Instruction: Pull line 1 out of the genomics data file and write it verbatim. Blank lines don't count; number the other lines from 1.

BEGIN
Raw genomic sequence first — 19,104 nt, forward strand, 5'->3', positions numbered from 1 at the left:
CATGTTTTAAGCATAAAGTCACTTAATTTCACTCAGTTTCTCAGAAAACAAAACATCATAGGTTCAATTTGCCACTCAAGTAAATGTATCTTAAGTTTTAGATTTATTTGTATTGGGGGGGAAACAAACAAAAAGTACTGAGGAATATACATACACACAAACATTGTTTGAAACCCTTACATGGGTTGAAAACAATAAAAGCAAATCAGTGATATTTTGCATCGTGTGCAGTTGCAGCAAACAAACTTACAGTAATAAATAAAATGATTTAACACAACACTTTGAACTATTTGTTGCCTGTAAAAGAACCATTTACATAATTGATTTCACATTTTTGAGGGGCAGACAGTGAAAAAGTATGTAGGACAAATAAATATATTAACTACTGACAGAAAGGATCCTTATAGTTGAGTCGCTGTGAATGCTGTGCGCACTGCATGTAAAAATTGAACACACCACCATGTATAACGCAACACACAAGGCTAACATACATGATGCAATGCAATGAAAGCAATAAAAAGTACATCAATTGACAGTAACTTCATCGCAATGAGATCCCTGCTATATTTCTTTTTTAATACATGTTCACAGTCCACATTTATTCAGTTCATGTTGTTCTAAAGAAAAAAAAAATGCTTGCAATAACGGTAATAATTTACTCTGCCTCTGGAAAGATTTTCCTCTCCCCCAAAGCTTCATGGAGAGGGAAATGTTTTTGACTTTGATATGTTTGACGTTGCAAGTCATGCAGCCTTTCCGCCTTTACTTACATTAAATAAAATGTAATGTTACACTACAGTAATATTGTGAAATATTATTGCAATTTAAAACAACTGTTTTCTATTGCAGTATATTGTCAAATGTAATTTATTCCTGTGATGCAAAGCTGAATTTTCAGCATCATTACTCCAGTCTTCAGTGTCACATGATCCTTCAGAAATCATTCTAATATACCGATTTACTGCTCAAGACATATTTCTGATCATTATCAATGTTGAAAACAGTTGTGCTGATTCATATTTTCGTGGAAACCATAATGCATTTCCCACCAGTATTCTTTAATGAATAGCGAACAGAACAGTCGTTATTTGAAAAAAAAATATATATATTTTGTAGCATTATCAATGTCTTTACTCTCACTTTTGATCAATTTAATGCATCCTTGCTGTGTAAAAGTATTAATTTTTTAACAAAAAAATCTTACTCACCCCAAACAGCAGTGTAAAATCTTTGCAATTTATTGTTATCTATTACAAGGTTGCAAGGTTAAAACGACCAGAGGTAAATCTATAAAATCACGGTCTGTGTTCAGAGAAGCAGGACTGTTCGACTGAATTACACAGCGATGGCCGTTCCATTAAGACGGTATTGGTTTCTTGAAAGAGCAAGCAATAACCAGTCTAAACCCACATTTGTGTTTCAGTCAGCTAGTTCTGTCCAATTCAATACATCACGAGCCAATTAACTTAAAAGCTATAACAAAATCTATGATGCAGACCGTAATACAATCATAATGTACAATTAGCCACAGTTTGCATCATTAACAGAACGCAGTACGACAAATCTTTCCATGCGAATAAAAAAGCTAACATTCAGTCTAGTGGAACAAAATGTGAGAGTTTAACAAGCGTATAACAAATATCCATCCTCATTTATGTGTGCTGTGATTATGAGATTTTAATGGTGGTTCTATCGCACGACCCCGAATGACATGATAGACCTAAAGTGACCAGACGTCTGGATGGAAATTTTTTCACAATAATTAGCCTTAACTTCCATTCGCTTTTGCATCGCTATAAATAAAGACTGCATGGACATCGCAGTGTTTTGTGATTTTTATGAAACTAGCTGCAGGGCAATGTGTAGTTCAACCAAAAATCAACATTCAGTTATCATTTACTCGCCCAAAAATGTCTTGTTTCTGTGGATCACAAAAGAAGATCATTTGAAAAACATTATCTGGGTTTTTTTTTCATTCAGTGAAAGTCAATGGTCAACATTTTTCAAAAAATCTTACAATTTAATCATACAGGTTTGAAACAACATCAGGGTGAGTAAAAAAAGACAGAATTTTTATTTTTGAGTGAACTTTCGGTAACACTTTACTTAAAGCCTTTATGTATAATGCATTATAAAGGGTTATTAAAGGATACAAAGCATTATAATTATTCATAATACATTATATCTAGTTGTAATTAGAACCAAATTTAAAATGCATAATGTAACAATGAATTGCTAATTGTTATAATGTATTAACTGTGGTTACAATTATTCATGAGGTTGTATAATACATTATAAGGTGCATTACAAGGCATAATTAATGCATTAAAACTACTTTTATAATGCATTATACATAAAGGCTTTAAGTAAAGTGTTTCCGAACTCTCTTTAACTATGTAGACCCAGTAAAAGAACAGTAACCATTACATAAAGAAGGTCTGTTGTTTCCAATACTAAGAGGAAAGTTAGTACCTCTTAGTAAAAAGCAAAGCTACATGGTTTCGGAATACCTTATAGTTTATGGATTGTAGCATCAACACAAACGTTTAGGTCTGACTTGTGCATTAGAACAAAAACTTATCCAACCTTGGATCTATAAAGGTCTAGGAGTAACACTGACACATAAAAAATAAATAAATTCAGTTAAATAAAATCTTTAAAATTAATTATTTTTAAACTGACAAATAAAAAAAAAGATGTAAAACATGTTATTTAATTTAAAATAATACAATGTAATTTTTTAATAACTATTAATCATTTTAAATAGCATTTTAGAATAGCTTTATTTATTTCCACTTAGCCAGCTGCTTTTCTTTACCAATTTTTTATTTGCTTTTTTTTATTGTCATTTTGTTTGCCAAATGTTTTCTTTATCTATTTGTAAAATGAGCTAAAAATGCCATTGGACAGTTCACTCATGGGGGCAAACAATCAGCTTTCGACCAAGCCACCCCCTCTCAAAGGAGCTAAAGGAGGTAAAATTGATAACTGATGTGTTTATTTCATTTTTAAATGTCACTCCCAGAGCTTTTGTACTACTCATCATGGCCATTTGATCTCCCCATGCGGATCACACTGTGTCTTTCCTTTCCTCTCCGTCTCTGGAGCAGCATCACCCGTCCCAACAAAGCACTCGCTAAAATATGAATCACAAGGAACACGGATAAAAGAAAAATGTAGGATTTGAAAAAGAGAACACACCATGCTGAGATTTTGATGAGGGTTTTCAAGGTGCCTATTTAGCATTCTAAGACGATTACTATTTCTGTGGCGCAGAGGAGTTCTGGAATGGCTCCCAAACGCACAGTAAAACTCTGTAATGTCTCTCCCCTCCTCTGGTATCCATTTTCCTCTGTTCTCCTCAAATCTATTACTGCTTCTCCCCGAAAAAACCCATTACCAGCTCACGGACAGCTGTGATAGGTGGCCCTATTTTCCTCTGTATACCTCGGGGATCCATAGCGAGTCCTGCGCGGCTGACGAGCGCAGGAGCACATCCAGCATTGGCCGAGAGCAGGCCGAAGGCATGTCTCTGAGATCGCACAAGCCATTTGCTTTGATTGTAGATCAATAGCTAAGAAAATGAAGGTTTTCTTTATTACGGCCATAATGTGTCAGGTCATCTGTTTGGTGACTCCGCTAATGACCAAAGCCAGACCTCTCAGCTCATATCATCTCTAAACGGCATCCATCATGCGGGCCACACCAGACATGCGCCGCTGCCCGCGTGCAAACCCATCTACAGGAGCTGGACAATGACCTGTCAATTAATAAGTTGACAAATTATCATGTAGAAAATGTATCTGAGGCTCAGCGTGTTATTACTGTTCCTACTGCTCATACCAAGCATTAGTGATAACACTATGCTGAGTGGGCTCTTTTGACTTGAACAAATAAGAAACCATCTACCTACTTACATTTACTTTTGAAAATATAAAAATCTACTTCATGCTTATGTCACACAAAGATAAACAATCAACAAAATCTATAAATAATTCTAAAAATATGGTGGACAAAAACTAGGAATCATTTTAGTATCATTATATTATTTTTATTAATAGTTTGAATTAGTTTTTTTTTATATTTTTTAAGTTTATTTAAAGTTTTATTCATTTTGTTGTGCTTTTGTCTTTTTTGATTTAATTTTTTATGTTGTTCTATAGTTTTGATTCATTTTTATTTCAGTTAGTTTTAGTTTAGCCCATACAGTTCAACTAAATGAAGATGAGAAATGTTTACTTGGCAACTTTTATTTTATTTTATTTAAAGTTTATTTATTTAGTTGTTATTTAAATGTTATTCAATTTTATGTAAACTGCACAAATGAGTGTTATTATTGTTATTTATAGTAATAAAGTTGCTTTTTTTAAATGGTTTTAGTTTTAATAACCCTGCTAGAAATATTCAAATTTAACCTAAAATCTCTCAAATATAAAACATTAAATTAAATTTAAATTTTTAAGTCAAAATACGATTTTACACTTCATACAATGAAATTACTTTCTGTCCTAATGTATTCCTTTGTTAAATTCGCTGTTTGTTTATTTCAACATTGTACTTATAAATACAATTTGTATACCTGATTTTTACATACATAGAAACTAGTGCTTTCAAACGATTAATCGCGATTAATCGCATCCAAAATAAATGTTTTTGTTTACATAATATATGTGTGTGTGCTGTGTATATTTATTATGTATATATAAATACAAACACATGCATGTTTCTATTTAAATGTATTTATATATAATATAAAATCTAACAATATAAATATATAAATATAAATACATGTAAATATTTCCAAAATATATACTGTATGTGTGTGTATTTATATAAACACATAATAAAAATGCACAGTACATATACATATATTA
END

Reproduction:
Raw genomic sequence first — 19,104 nt, forward strand, 5'->3', positions numbered from 1 at the left: